Over the past eleven (11) years in which the National Orders have been in existence we have honoured South Africans and people of different countries across the globe, with the highest award to be afforded by our country for their astonishing acts.

These acts have contributed in creating a better life for all, and contributed to nation building, common nationhood and helped us in consolidating our eighteen (18) year old democratic dispensation. This year is no exception.

Today we are bestowing honours upon all deserving people and patriotic South Africans, as well as our international friends and compatriots as an important reminder of the history of this country, and its relationship with the international community which waged relentless struggles against apartheid.

We are honouring all who made a very important contribution to this country and continue to make us proud to be South Africans by making history in their diverse avenues.

Today we are recognizing a broad range of people who have made contributions in different fields and have thus become ambassadors of a free, democratic, non-racial, non-sexist and democratic South Africa of which we are all proud of.

We have among us those who have performed excellently, in projecting our country as a human rights respecting country.

We are a new democracy yet we have highly respected people in the field of international law who inspire our people to perform well in whatever field they are in.

We are celebrating people, who in the definitive show of selflessness and love risked and lost their lives to save others.

We have among our recipients people who have dedicated their lives to promoting awareness around issues of mental health and mental care, women`s empowerment and community development.

We pay respect to those who have a played a critical role in dealing with crime and led some complex investigations on solving politically motivated crimes, thus contributing immensely in the creation of a stable and peaceful society.

People in uniform, our police, the army, nurses and teachers are not always celebrated in our country for the role they play while they are core in building a prosperous society.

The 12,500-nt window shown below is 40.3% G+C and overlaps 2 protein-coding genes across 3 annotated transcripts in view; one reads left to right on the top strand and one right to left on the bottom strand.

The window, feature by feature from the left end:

People in music, literature, journalism, scholars, writing and theatre, sports, the arts and sciences are not usually celebrated in fostering a new nation, a new culture and a society united in its diversity.

Today we also honour and award those individuals who have excelled in fields that are less known and less celebrated including aviation, piloting, entrepreneurship, as well as academic fields like research in science and engineering.

Ladies and gentlemen;

It is no coincidence that the National Orders Ceremony is convened on Freedom Day, as it was on this day 18 years ago where history was made, when government was taken from the hands of the oppressors and given to people.

This day marks one of the most important aspects of our democracy and our sacred freedom.

Our National Orders this year also take place within the context of celebrating the ANC centenary celebrations, a major global milestone in the people`s struggle to achieve freedom.

We honour all those who were in the forefront of our struggles, who through their political activism, working class leadership guided and inspired our people to be where they are today.

We honour and pay tribute to all those gallant fighters who were part of that historic foundation and all those who successfully led the people`s struggles to its ultimate destination.

It is indeed due to their collective leadership that we have a Constitution which is founded on the principles of unity in diversity today, and South Africa continues to be a shining example within the community of nations globally. 

Ladies and gentlemen;

We salute and congratulate each and every one of you being honoured with our highest honours in the country, the National Orders, you are indeed an inspiration to us all.

South Africa is proud of you.

Under the powers vested in me by Section 84 of the Constitution of the Republic of South Africa 1996, I now confer the Order of Mendi for Bravery, the Order of Ikhamanga, the Order of Baobab, the Order of Luthuli, the Order of Mapungubwe and the Order of the Companions of OR Tambo.

The recipients shall henceforth be honoured as Esteemed Members of the Orders.

The people of South Africa salute them all.

I thank you.